At April 09, 2005, Anonymous Bobby said...

Come to think of it, I think the two pillars of counterinsurgency might better be security and extending the legitimacy of the government-- reconstruction and development just support that extension, but aren't really independent objectives of their own.

 
At April 10, 2005, Blogger Kris Alexander said...

Bobby,

Thanks for your comments. I did an exercise with I Corps last year, and their effects cell had some pretty good tools for tracking MOEs. They were getting away from whether or not something was "answered" and moving towards tracking trends.

I think our traditional way of looking at PIRs-- that a question is asnwered at a specific point in time and tied to a descision point--doesn't work as well in an insurgency. I think tracking trends and really getting in the weeds with your IRs is the only way to go.

I also think everyone needs to understand the MOEs. In the "three block war", your best collectors are the guys on the ground.

 
At April 11, 2005, Anonymous Bobby said...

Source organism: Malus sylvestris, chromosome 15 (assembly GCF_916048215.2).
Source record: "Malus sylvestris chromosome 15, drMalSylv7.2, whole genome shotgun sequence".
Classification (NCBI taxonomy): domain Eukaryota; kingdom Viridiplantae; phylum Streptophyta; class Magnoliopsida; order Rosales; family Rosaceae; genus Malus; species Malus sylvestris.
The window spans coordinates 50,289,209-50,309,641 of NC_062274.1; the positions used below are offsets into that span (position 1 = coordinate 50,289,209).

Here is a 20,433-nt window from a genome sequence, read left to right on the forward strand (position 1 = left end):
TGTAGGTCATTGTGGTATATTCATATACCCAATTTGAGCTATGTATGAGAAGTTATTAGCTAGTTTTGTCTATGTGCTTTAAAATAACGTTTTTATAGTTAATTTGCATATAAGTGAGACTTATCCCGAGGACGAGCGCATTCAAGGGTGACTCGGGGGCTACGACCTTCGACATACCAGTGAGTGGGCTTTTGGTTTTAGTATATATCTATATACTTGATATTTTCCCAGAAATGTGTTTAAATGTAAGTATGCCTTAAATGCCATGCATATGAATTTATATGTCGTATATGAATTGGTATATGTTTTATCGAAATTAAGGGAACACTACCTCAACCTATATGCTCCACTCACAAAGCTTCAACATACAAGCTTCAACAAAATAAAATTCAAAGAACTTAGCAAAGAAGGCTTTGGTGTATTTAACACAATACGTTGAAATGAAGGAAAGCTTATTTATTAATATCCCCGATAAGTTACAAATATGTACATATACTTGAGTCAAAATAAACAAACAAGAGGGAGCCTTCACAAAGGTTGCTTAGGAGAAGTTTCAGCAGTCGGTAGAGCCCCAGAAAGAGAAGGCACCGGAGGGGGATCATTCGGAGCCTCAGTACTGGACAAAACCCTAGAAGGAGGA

Determining trends and charting patterns is definitely the way that operational analysis needs to go in low-intensity conflict or the SASO that follows a high-intensity "classic" war. I think JFCOM was on to that by crafting their Measures of Effectiveness Indicators (MOEI): "observable criteria that should provide predictability to MOE achievement. MOEI develop trends and patterns that allow the staff to project MOE occurrence which forecasts desired effect achievement."

The problem is that we then tend to craft MOEIs as the sub-components of an MOE, which does great at telling us the extent to which an MOE has been achieved, but doesn't quite tell us that, based on the occurrence of A and B, that we can anticipate seeing Effect XY... If that makes any sense.

 
At April 11, 2005, Blogger Kris Alexander said...

Makes sense to me. Of course, we are pegging the needle on the doctrinal "geek-o-meter".

Kris

 
At April 11, 2005, Anonymous Bobby said...

Yup!

 
At April 12, 2005, Blogger J. said...

DefenseLINK has a transcript of Rumsfeld talking about "metrics" with NPR. See here.